We got walloped last night with the storm of storms—more rain in one night than we typically get in a whole month, with consequences that at one point involved police boat rescue units paddling in with dinghys to rescue 400 people who were trapped for seven hours on a flooded commuter train.
The Beloved got home, in torrential downpour, about 20 minutes before our power went, so we spent the night cuddled up together, safe but dark, keeping up with events in that strange confluence of new and old technology that characterizes this modern life of ours.
Below, a sampling of our tech-related activities:
The power goes out. Me: ‘So…what will we do?’ Him: ‘Well, what did people used to do?’
Somebody wonders whether the cell phones are working. They are. We confirm that our respective parents still have power (they do). His parents offer to bring us a radio. We decline. I offer a silent prayer of thanks that I no longer live in a basement.
The Beloved tells me that the parking garage and basement level (mailroom and laundry) of our building had several inches of water when he got home. Still not much on The Toronto Star, which I am accessing via cell phone, so I post a Facebook message asking if anybody knows what’s up. Somebody sends me to a live blog that we’ll be reloading all night long for updates.
I call my grandfather to check on him. He’s fine. He eats so early that he’d already had his dinner long ago, and he’ll be asleep soon anyway. He assures me that he has ‘plenty of candles’ and will be fine. The Beloved and I do not have candles. We have phones with decent batteries, and flashlight apps.
Pictures on the live blog at The Toronto Star are incredible. Large sections of the subway are completely under water and people are being advised to stay away from underpasses and low-lying areas. The fire service is sending regular tweets reminding people to turn off cooking appliances that may have been running when the power went out.
The reporter who seems to be in charge of monitoring tweets for the live blog we’re following puts out a call for tips: if you are stuck on the flooded GO train, there is a Twitter handle you can send your pictures to. This is citizen journalism at its best use, I think. We’re reloading the blog every 15 minutes and pictures are pouring in from all over the city. My cell phone loses its first battery bar of the evening.
My favourite tweet of the night! A citizen reports that the traffic lights at a major intersection are out, and that two guys are directing traffic. ‘And they don’t look official,’ the tweeter gleefully adds. Someone will later post a picture of the mayor’s brother, dressed in a bright yellow poncho and armed with a whistle, directing traffic elsewhere.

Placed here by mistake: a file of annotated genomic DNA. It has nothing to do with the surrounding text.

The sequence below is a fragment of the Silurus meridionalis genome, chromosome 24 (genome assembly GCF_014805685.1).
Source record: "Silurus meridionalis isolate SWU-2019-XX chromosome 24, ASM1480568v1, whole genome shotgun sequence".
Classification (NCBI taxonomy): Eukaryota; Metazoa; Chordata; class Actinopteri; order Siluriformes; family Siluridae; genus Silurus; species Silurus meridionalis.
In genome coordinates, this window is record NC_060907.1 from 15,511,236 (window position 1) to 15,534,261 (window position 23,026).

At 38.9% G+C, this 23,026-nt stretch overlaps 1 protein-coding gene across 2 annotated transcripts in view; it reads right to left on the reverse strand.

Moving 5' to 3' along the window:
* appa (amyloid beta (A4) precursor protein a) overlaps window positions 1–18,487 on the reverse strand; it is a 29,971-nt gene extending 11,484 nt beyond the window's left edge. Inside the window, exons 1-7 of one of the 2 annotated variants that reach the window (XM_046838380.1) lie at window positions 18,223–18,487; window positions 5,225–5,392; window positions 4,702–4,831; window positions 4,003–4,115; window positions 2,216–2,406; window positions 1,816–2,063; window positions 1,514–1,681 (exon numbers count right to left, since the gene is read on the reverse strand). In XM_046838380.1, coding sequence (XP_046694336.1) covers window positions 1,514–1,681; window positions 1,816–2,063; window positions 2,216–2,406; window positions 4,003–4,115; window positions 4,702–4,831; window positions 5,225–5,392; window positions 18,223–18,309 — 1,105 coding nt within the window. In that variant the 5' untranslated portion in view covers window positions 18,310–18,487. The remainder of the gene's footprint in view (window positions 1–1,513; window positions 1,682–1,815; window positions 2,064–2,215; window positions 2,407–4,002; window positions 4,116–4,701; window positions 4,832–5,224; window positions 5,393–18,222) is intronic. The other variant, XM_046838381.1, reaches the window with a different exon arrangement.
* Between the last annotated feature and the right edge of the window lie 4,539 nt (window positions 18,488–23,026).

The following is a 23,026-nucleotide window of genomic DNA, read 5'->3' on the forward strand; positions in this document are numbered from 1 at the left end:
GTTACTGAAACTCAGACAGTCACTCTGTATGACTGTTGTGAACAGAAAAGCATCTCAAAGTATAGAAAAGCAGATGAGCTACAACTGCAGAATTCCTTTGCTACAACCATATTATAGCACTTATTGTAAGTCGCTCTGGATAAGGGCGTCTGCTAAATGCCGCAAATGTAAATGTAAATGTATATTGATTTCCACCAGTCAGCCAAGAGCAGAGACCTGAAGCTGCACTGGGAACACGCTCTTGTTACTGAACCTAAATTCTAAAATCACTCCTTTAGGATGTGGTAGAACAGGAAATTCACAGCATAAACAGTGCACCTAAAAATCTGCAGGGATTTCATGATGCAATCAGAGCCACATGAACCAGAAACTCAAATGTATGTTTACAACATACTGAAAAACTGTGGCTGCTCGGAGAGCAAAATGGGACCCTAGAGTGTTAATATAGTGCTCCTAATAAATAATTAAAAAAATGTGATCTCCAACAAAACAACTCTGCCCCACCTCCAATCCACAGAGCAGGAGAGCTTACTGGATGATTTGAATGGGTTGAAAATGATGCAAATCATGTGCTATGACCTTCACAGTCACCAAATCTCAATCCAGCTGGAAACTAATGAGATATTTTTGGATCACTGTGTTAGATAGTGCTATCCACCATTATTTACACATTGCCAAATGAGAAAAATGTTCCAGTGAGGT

I take a break to snack on oat crackers and peanut butter, dinner of champions. We have no power, so what else could I eat? The Beloved checks in with the building super about getting his car out of the flooded garage so he can go buy junk food. He is worried about opening the garage’s usually electric doors. We are told that the doors are open, but there is 8 inches of water in the garage and we should probably stay put. Twitter confirms this: the fire station is reporting 300 calls per hour, mostly from people trapped in elevators, and is asking people to stay put if they can to keep the flooded roads clear for emergency vehicles.
The Star’s reporter signs off for the night and asks for good wishes to get home safely. Pictures continue to go up thanks to Twitter hashtag grabs, including regular updates from the hydro people on their progress getting power restored throughout the city.
The Beloved throws in the towel and goes to bed. I’m still restless (it’s all sirens out there!) but don’t want to waste my cellphone battery. I curl up on the couch with my Kobo Glo and read for an hour.
I check my phone one more time before bed; the mayor is tweeting that he’s spoken with emergency services and everything is ‘fine.’ We still have no power…
And now, here we are. The stranded train passengers have been rescued, the subways are (mostly) running, and the Beloved just reported in that he is safely at work, after navigating our ruined parking garage but relatively clean streets. Our power is back. It’s (mostly) business as usual again.
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What struck me the most about this little adventure was the curious way that old and new technologies collided. For all the complaining Big Media does about citizen journalism, we could not have had the coverage we did of this story without it. The Star did have an actual reporter working the story, but most of that job seemed to be collating the tweets and pics that were coming in from the citizen army—and in fact, their help was directly solicited.
There was still a little bit of a generational divide, too, in how we used our techie toys to ride out the power outage. Way back in the stone ages of university, I spent five days without power following an ice storm, and we did have a radio then. But, kind as the Beloved’s parents offer was, we have Twitter now instead and it’s better because of the pictures. And the Beloved, who has a candle phobia, was happy to use my iPhone’s flashlight app instead and read via backlit screen instead of by candlelight, as my grandpa was.